• a schedule that’s focused on student interaction

Treat grad school like it’s a training ground for your dream job

Be self-motivated, work hard at everything you do, and aim to succeed—to be the top of your class, field of research, etc. If you don’t do this in grad school, you likely won’t in your post-grad professional career.

Get involved

Join clubs, attend socials, and take electives in different departments or schools. Use your free time as an opportunity to meet your peers, grow your professional network, and increase your chances of landing a job.

Guest post: Advice for succeeding in grad school from Emma

I’ve asked some of my very successful students who graduated recently to sum up some advice for succeeding in graduate school. The first guest post comes from Zhihua “Emma” Dong. Here is her advice:


I am flattered to be invited to write this blog post. Before you go ahead to read whatever advice I give, probably it is better for you to know who I am and the scope of this post so you can decide how much you buy in.:)

I spent 2011 to 2014 in two graduate programs here at Purdue: Industrial Engineering and Computer Graphics Technology. After graduation, I got a job with Microsoft as a program manager (similar to product manager in other companies). When I thought about “advice” I should give, I included both those made my graduate life smooth and relatively successful, and things I could have done better to be more successful. In addition, I decided to list only 5 most important ones from my point of view, to not look like a grandma. So here you go:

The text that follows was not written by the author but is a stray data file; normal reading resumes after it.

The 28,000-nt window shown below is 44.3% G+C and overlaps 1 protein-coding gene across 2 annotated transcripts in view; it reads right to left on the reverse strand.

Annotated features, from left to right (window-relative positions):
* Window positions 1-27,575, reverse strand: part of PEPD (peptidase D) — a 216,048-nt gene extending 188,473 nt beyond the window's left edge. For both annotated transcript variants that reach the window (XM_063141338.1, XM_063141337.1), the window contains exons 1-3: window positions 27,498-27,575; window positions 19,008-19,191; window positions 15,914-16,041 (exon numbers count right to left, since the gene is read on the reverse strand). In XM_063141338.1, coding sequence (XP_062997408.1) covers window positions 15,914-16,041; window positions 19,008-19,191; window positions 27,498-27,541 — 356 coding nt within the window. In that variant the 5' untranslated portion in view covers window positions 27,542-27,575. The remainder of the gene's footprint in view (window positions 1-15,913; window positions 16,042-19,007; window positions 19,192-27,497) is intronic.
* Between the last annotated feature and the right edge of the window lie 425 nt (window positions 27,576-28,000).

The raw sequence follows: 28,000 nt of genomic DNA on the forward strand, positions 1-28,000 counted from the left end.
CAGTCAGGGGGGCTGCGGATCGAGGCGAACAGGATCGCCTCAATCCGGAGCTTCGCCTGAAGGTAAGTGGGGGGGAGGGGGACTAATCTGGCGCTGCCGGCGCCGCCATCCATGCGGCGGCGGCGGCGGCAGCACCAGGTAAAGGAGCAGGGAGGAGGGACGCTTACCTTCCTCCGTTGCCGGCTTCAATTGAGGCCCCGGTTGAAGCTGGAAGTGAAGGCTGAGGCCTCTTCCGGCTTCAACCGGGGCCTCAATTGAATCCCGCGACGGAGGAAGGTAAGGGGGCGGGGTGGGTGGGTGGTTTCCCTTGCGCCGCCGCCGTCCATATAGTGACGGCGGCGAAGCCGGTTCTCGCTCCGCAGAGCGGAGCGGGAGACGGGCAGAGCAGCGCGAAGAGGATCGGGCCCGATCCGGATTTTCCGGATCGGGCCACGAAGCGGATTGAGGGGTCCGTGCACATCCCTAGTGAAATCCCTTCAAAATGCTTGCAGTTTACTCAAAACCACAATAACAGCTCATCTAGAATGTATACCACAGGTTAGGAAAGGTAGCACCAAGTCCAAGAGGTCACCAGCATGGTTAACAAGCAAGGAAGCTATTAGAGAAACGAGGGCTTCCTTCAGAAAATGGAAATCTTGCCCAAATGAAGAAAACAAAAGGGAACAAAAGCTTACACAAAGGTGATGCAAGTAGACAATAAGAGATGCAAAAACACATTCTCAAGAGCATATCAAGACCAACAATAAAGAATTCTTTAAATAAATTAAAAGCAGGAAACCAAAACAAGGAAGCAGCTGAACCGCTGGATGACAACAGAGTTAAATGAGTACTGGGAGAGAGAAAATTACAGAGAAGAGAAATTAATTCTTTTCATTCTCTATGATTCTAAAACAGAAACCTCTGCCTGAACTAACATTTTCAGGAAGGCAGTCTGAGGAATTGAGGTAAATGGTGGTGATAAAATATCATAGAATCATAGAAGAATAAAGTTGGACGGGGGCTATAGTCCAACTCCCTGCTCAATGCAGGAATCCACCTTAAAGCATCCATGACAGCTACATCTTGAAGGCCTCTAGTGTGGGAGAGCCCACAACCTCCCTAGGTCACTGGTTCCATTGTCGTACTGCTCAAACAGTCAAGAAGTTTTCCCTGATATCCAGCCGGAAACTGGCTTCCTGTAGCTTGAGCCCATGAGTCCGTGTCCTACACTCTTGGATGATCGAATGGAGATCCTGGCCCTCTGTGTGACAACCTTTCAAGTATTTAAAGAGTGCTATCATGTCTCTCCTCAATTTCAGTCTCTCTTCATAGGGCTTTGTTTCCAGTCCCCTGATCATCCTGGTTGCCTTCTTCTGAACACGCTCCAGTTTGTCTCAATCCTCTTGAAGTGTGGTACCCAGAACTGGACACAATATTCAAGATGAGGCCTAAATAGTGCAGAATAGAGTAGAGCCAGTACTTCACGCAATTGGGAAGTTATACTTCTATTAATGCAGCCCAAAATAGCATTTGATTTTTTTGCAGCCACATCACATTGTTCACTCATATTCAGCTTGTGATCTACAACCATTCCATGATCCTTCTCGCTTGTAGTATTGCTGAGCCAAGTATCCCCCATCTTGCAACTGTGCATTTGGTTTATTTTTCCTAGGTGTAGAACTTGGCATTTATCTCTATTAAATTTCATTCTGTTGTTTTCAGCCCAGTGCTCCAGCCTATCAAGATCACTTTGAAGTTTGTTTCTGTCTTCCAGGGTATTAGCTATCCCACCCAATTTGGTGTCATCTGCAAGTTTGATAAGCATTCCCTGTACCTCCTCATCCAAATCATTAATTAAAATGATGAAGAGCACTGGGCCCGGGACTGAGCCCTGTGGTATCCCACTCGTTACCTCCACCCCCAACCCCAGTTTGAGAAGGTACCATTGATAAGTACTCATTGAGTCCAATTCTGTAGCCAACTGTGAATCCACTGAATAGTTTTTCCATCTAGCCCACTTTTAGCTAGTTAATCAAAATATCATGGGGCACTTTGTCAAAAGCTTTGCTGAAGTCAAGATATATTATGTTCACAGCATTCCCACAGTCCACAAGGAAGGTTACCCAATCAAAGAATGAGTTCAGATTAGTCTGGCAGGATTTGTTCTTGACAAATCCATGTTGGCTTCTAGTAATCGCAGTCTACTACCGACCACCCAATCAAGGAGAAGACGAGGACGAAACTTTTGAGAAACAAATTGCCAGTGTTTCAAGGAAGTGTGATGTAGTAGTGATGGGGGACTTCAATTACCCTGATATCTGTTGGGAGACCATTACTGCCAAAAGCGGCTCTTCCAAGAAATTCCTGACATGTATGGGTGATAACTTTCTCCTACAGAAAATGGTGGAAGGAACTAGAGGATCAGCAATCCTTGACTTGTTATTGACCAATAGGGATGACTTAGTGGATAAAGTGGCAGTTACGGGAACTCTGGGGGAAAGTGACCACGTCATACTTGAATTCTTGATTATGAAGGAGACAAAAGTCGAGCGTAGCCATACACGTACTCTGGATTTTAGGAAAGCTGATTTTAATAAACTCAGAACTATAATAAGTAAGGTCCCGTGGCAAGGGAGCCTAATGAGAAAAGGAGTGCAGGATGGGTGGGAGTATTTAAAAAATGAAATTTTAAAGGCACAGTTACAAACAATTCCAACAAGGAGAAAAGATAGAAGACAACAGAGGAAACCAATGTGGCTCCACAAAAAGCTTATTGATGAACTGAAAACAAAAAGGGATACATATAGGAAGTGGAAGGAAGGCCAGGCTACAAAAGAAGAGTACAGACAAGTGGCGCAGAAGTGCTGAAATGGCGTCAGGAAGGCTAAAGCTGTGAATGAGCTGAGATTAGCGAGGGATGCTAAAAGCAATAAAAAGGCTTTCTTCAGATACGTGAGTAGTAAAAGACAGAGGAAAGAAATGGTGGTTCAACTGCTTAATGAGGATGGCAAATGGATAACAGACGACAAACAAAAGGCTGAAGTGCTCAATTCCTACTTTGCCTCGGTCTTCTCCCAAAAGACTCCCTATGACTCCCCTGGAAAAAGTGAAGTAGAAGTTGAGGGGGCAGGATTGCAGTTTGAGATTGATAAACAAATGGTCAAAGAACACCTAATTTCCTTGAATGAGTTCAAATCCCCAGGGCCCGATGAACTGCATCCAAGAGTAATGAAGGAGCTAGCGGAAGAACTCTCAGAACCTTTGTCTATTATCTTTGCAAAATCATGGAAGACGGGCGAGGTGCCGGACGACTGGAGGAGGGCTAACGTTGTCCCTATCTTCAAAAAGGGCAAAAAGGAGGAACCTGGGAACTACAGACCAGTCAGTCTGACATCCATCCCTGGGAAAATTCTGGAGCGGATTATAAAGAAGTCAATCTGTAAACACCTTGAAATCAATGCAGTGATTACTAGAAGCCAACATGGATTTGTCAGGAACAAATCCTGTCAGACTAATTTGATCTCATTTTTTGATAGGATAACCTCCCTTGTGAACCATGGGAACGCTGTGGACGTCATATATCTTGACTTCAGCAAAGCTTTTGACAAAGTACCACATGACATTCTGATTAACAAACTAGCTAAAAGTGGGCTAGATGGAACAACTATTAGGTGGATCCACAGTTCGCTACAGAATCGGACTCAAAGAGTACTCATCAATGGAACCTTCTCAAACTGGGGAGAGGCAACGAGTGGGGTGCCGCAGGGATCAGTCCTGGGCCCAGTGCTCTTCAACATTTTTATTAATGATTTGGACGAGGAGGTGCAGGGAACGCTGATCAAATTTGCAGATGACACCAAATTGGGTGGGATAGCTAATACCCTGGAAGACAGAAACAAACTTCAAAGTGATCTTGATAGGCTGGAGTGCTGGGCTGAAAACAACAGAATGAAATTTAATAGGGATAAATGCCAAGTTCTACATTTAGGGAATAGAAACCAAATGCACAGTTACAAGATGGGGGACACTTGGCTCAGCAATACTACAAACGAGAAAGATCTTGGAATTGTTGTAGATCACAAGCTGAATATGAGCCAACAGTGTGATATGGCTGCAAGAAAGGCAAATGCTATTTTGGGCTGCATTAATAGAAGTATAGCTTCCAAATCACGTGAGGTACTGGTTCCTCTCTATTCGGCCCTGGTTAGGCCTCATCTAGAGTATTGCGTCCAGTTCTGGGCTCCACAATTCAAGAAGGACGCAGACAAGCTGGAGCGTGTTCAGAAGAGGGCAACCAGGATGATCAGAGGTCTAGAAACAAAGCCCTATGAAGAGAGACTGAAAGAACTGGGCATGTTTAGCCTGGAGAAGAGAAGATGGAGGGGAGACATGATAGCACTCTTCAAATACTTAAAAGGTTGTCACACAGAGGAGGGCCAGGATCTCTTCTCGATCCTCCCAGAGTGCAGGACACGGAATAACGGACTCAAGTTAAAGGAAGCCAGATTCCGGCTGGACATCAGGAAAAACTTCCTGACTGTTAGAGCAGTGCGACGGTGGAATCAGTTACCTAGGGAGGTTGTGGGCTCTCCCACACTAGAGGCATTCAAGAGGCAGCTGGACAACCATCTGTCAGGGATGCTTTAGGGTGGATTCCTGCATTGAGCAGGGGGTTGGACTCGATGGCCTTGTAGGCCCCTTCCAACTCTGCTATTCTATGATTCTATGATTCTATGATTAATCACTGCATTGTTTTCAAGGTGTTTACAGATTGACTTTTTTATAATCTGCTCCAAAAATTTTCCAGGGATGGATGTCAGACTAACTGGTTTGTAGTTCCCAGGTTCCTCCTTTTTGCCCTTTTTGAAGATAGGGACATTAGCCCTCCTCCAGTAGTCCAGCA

1. Make wiser choices

I say “wiser” because I assume you are here because you made wise decisions.:) This is something I didn’t intentionally train myself doing in graduate school, but just realized its importance recently. It applies to both career and graduate life. I hope you come to graduate school with a relatively clear goal to achieve, whether it is finding a job in certain area, or prepare yourself for PhD study. Let your goal(s) serve as a filter when you make decisions. For example, what course should you take? Check out those dream jobs, find the skill gaps you need to fill, find corresponding courses, and talk to course instructors to verify if it is something you need. Another example, who to hangout with? Find someone who shares similar visions and has a plan. I am not suggesting that your party friends are not important, but redistribute your time to connect with those who are in the same camp, and can inspire and motivate you. Never make random decisions because master study is very short, and you don’t have unlimited bandwidth to try out everything.

2. Don’t procrastinate

After you make decisions, execute well – don’t wait until deadlines hit you. This is much easier said than done, as procrastination is very much like gravity, which is difficult if not impossible to escape from. However, still make honest efforts to overcome it as much as possible. I too, suffer from procrastination sometimes, which really hurts. It hurts your performance, your emotional status, and eventually your physical health. Discipline yourself, do your work with friends in the library, find a time-management technique that works for you (e.g., GTD, and Pomodoro), and prepare to be happy and successful.

3. Talk to your advisor